Clatan 23, 1015
“Now that’s better,” said Mark as he put the last log into the stove and shut the door.
It was unbelievable. They weren’t even four months into fall yet. As far as Mark was concerned, that meant this was still time for apple picking, and cider drinking, and raking leaf piles for the kids to jump in — all activities practiced when the temperature was reasonable. But today they had woken up to a bone-chilling cold that froze the water in the horses’ troughs and made going out and about impossible if you weren’t bundled up to the point where you could barely move. It just wasn’t fair.
But … Mark stepped back and let the warmth from the stove wash over him. That was the weather for you. Just when you thought you had a handle on it, it went and changed on you. In a few weeks, they’d probably be fanning themselves and searching for cold drinks as summer decided it wanted to make a comeback.
And in the meantime, he had work to do.
Clatan 4, 1015
Of course Freddy would be here first.
Rob managed a small smile as he crossed the worn flagstones that made up the floor of the Dragon’s Teeth. He wished he could be in a more cheerful mood tonight. He was having a guys’ night out, wasn’t he? Far from being annoyed or put out by that, Dannie had practically chase him out the door with a broom, hadn’t she? Business was going well, the children were happy and healthy, Elena was blessedly between teeth at the moment.
But he could never manage to be as happy as he ought to have been at their impromptu fraternity reunions. Not because of the men who came without fail. But because of the one man who couldn’t come any more.
Darid 20, 1015
Wei Li crept closer to the crib where Takara slept. She looked so serene, so peaceful, just lying there. Her tiny cupid’s-bow lips were closed, as were her eyes. There was nothing here to suggest that the child would turn into a wailing banshee the moment she had a need and it was not met. Anyone looking at Takara would have easily mistaken her for an angel.
And were they so far wrong? Takara, after all, was helpless. She could not feed herself; if she soiled herself, she could do nothing to clean herself up. If she had an ache or a pain or a pin sticking her, she could not move herself to a new position or remove the pin. What option did she have but to scream and scream until the adults in her life determined what was bothering her and fixed it?
Darid 16, 1015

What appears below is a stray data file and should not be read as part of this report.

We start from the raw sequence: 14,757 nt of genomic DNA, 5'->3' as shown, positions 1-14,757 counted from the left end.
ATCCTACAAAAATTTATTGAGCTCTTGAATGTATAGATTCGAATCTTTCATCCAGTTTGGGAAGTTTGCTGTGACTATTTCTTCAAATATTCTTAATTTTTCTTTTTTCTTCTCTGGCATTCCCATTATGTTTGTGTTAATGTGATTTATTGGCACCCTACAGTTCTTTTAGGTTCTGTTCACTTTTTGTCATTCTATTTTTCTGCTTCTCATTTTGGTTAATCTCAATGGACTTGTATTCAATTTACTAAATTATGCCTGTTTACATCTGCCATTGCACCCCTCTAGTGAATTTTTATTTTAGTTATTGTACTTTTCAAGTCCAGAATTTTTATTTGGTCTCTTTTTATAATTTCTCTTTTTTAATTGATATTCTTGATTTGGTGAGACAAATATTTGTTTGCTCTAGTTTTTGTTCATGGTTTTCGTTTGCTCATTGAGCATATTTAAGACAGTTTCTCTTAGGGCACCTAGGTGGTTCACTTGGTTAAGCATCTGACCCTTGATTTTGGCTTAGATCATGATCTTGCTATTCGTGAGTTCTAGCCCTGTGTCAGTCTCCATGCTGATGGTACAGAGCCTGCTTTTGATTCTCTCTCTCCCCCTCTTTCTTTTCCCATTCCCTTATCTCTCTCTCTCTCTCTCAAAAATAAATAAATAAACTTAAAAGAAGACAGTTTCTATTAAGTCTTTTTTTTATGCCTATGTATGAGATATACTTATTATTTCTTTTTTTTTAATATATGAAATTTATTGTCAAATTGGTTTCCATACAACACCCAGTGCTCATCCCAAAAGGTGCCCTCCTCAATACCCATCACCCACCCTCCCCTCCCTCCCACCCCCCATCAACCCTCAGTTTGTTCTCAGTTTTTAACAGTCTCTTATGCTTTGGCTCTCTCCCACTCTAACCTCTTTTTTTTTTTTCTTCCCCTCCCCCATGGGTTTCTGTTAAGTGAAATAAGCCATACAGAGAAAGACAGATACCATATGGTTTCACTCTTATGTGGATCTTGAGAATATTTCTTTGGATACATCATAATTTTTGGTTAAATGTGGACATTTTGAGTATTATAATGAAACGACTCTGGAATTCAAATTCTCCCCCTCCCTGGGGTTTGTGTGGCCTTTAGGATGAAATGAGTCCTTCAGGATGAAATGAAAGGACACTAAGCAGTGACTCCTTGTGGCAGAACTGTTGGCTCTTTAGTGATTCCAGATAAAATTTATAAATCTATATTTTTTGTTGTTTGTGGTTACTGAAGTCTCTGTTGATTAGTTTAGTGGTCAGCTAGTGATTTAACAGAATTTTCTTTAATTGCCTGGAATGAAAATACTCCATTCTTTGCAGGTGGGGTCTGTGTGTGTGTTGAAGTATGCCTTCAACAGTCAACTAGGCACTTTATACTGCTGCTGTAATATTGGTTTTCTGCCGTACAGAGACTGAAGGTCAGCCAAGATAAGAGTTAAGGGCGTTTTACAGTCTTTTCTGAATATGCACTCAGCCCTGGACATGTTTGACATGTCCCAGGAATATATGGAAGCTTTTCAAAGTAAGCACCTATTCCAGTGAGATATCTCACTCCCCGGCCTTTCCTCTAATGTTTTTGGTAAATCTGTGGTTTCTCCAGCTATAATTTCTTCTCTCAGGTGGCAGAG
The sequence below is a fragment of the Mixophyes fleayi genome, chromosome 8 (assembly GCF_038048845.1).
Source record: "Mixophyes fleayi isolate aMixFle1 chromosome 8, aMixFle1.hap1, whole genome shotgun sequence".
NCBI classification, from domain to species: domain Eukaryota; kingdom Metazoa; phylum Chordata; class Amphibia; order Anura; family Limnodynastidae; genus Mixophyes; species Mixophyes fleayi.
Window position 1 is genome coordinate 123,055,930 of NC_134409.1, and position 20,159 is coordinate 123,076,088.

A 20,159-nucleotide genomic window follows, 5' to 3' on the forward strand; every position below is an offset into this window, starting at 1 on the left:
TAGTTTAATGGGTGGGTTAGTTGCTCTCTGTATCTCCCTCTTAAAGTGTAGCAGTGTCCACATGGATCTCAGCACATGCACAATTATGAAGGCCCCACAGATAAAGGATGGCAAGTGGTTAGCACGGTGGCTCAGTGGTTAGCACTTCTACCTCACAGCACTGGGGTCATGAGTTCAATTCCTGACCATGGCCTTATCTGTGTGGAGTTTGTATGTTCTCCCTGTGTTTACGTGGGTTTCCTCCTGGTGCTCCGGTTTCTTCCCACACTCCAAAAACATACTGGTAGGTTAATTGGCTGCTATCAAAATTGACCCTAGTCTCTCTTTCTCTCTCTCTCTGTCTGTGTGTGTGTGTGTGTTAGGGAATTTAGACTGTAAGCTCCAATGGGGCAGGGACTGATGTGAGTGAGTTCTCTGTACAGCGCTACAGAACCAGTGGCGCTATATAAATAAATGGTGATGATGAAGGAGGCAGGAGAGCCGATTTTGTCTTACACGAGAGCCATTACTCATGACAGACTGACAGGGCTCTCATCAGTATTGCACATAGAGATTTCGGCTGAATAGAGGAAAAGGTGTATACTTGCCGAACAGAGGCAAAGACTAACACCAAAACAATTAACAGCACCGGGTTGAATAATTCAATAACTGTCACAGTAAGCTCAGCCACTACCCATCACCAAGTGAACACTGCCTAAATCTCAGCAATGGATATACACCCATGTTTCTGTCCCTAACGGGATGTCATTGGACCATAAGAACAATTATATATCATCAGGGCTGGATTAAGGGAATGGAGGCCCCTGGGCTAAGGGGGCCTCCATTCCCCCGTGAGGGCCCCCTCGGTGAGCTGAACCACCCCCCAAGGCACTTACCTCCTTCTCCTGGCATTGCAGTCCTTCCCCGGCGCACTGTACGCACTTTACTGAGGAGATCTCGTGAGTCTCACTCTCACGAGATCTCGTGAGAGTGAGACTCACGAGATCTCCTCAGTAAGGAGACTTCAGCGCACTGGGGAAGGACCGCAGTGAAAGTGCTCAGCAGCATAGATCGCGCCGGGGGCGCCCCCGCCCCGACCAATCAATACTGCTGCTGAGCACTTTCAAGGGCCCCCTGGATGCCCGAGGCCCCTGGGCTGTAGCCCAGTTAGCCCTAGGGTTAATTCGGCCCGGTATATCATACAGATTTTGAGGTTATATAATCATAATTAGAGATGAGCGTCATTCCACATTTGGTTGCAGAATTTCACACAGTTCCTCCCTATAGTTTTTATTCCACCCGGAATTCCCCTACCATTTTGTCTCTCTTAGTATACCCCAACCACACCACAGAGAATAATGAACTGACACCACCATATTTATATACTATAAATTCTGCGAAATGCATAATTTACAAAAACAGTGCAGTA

Joshua took a deep breath, slow and even. This was the time of day he liked. It was early enough that the bank was technically open, but few customers had bothered to show up. Best of all, the ones that were present were the — to put it bluntly — less-important clients, the ones Humphrey Kennedy and the rest of the clerks could see to without Joshua’s interference. The whole day stretched out before him, and Joshua could delude himself that this would be the day that he finally got everything done he’d planned.
And he was in such a better mood than he’d been in this time yesterday! When he’d married Cressida, he’d seen nothing but advantages to the fact that her birthday, their anniversary, and St. Romeo and St. Juliet’s day were combined. He just needed to find one (very special) present, and he was set for the whole year until Robertmas. Well, unless you counted the weekly bouquet of flowers, but they were routine for Joshua by now, so he didn’t count them.
Unfortunately what he hadn’t realized is that while Darid 14th of every year from now until death they did part would be very, very good, the morning of Darid 15th would be very, very bad. He’d discovered he needed at least five cups of coffee to be passably human, and this year he’d fallen asleep on the couch as soon as dinner was over. Cressida thought it hilarious and had given the kids some of mixture she used to darken her eyelashes and had encouraged them to draw cat-whiskers on his face while he slept.
He was still trying to think of a suitable revenge for that.
Imsdyn 6, 1015
Patience is a virtue. It was a hackneyed line, a perfect cliche. It was something that Tamsin had heard from her mother’s mouth a thousand times — usually growled at one of her siblings, showing just how close Lady Lilias was to running out of her own virtue, that is to say, patience. Relatively speaking, Tamsin was not often at the receiving end of that sentence. But she could still hear that growl as clearly as if her mother was sitting by her side.
She wondered if her mother would have been growling it now.
Endskel 30, 1014
Eilwen hesitated, her hand on the door leading from the music room to the library. The metal leached the heat from her fingertips, leaving only a cold ache behind.
This year had left only a cold ache behind.
Eilwen sighed, her head coming to rest against the door with a thunk. Why had she invited all the children here? At the time it had seemed a good, almost joyous thing. Maybe Pellinore and Lamorak would come to visit if they were all together. Maybe it would do them good to see the family managing to pick themselves up and cope in their absence. Maybe …
“Mama? Is that you?” came Dilys’s voice from inside.
Maybe Eilwen had best stop woolgathering, pull herself together, and be strong for her family, as she had been for the past year.
She pulled the door open and passed through to the lighted library. “Yes, dear, it’s me.”
Radenth 19, 1014
Geoff had read a great deal since starting at the cathedral school in the beginning of the year. He’d delved into poetry, not just religious, mystical poetry, but epic and lyric and every other type of -ic poetry there was. Including romantic poetry.
They had much to say about weddings. About love. About the fidelity between two people that could last a lifetime, or beyond.
None of them ever said much about second weddings.